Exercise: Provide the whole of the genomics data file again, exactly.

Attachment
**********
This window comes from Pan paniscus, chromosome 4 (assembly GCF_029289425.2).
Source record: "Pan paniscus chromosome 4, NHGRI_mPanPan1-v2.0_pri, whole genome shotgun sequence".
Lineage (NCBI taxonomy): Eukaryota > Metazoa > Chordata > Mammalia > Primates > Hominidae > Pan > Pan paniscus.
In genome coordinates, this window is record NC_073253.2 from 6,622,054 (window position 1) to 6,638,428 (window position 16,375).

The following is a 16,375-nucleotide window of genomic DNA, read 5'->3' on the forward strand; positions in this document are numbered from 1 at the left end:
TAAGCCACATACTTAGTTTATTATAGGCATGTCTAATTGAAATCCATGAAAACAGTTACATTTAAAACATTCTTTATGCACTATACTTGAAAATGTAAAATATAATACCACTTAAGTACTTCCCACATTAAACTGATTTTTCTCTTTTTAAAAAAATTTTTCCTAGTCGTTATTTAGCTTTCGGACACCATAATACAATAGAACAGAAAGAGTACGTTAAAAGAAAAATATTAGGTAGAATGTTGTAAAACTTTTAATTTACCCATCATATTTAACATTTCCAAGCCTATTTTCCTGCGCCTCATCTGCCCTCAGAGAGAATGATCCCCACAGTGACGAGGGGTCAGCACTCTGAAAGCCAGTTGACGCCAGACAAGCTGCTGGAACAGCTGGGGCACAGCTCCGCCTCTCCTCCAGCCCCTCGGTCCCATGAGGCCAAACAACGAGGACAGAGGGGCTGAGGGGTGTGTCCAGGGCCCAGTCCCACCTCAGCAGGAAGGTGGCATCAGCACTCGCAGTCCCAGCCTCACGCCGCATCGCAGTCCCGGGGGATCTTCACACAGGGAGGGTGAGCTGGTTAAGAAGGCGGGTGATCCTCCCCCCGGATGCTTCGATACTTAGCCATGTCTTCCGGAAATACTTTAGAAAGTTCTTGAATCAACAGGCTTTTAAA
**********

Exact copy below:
This window comes from Pan paniscus, chromosome 4 (assembly GCF_029289425.2).
Source record: "Pan paniscus chromosome 4, NHGRI_mPanPan1-v2.0_pri, whole genome shotgun sequence".
Lineage (NCBI taxonomy): Eukaryota > Metazoa > Chordata > Mammalia > Primates > Hominidae > Pan > Pan paniscus.
In genome coordinates, this window is record NC_073253.2 from 6,622,054 (window position 1) to 6,638,428 (window position 16,375).

The following is a 16,375-nucleotide window of genomic DNA, read 5'->3' on the forward strand; positions in this document are numbered from 1 at the left end:
TAAGCCACATACTTAGTTTATTATAGGCATGTCTAATTGAAATCCATGAAAACAGTTACATTTAAAACATTCTTTATGCACTATACTTGAAAATGTAAAATATAATACCACTTAAGTACTTCCCACATTAAACTGATTTTTCTCTTTTTAAAAAAATTTTTCCTAGTCGTTATTTAGCTTTCGGACACCATAATACAATAGAACAGAAAGAGTACGTTAAAAGAAAAATATTAGGTAGAATGTTGTAAAACTTTTAATTTACCCATCATATTTAACATTTCCAAGCCTATTTTCCTGCGCCTCATCTGCCCTCAGAGAGAATGATCCCCACAGTGACGAGGGGTCAGCACTCTGAAAGCCAGTTGACGCCAGACAAGCTGCTGGAACAGCTGGGGCACAGCTCCGCCTCTCCTCCAGCCCCTCGGTCCCATGAGGCCAAACAACGAGGACAGAGGGGCTGAGGGGTGTGTCCAGGGCCCAGTCCCACCTCAGCAGGAAGGTGGCATCAGCACTCGCAGTCCCAGCCTCACGCCGCATCGCAGTCCCGGGGGATCTTCACACAGGGAGGGTGAGCTGGTTAAGAAGGCGGGTGATCCTCCCCCCGGATGCTTCGATACTTAGCCATGTCTTCCGGAAATACTTTAGAAAGTTCTTGAATCAACAGGCTTTTAAA